Gas prices put crimp in tourism

Wednesday, May 28, 2008
AARON EISENHAUER ~ aeisenhauer@semissourian.com High gas prices could have a serious impact on summer travel plans.

Several local tourist attractions saw a decrease in the number of visitors this Memorial Day weekend as statewide averages for gasoline went up and total statewide gas sales went down.

The Conservation Campus Nature Center in Cape County Park North had 262 visitors this weekend compared with 346 during Memorial Day weekend in 2007, according to Steve Juhlin, the center's assistant manager. Bollinger Mill near Highway 34 west of Jackson reported it had 198 visitors this past weekend; during the same weekend last year, it had 336 visitors.

"I don't think these numbers come as a surprise to anyone," said Chuck Martin, executive director for the Convention and Visitors Bureau in Cape Girardeau. Martin cited high gas prices as a chief reason for the decline.

"I think the average family is having to take a step back and evaluate," he said.

Gas up nearly 26 percent

Fuel prices in Missouri have risen sharply since the beginning of 2008. The average price for one gallon of regular unleaded fuel in January was $2.85 in Missouri, according to Mike Right, a spokesman for AAA; the statewide May average as of Tuesday was $3.59, an increase of almost 26 percent in just under five months. The average for Tuesday was $3.75.

The increases in the prices of diesel fuel were even greater. The average statewide price was $3.24 per gallon in January; as of Tuesday, the statewide average for May was $4.27, an increase in the monthly average of nearly 32 percent. The average for Tuesday was $4.60.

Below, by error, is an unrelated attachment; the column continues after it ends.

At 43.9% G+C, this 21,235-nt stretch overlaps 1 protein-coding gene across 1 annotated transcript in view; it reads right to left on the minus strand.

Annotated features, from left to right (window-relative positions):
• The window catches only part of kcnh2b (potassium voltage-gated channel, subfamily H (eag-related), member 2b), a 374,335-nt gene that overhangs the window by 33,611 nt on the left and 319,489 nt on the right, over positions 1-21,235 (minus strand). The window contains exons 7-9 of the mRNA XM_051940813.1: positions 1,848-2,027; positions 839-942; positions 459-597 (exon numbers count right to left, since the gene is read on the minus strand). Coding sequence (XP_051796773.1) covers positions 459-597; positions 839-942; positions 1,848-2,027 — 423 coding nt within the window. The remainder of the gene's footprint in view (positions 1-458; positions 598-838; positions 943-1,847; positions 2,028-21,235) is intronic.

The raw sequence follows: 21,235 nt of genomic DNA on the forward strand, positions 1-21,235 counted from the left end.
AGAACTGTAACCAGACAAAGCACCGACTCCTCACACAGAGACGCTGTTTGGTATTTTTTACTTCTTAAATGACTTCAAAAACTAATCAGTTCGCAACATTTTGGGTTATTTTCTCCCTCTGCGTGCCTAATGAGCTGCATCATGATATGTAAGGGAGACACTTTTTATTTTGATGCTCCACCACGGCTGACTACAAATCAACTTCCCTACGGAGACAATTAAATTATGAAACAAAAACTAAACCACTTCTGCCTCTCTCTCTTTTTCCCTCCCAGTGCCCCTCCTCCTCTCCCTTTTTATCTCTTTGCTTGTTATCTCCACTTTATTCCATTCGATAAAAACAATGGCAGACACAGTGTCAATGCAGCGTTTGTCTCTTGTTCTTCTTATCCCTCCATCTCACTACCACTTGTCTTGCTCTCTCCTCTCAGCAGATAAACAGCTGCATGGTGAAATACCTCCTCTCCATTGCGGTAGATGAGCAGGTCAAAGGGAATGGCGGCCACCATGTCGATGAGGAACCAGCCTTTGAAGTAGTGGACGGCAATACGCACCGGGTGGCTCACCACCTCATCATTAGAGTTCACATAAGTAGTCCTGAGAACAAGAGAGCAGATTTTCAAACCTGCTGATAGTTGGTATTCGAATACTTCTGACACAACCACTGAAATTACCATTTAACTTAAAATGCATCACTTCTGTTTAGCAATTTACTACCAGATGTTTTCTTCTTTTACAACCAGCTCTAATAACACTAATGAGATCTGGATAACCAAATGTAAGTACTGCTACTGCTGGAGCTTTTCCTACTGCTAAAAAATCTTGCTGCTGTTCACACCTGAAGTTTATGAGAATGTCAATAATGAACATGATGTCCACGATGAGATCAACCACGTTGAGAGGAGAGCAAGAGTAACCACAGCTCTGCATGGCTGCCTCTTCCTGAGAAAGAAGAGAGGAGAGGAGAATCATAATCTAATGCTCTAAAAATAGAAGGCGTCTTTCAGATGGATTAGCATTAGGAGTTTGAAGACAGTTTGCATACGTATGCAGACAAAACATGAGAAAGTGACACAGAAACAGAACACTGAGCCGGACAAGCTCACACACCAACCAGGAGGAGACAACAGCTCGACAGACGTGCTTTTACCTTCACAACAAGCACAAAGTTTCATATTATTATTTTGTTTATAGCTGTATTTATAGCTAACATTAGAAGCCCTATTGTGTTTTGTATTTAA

According to the Missouri Department of Revenue, the number of gallons of gas sold has decreased by 1.56 percent for the first four months of the year compared to the same months in 2007.

In response to high fuel prices, Martin said that the Convention and Visitors Bureau has plans for a new advertising campaign beginning July 1. The campaign will focus on portraying Cape Girardeau as a closer, regional vacation site for people in surrounding states and in St. Louis and Memphis, Tenn.

Martin would not discuss specific ideas, but he said that he said there might be some reduced prices available for travelers.

"You will see some creative things done on the offering of a reduced amount for certain things," Martin said.

One visitor to the Conservation Campus on Tuesday, Clara Kowalczyk of Arnold, Mo., said fuel prices were a factor in her travel plans. Kowalczyk said that she and her friend had decided not to come any farther than Cape Girardeau because of high fuel prices.

"We're just going to do this one trip, then we're going to stay back in our own neck of the woods after that," Kowalczyk said. "Anything we do will be right there."

Some local residents have expressed concern about traveling this summer with high gas prices. Tom Weiss of Cape Girardeau said he and his wife have already cut back their traveling from roughly four times a year to a couple.

"We're going to cut back even more now with high fuel prices," he said.

Weiss and his wife will travel to Miami, Fla., in July for their son's wedding but will probably not see some of their other family that is in New Mexico or Iowa this year because of high fuel prices.

Weiss is in the process of making changes with vehicles his family owns in addition to traveling less. During the 100-Mile Yard Sale over the weekend, he sold his large Harley-Davidson motorcycle for a smaller sportster. He has also been more persistent in selling the family motor home because it costs $200 per day to drive it 450 miles.

"We've started curtailing those long trips on account of high fuel prices in the motor home. If we don't sell it, we'll start using it for shorter trips," Weiss said.

tthomas@semissourian.com

335-6611, extension 197

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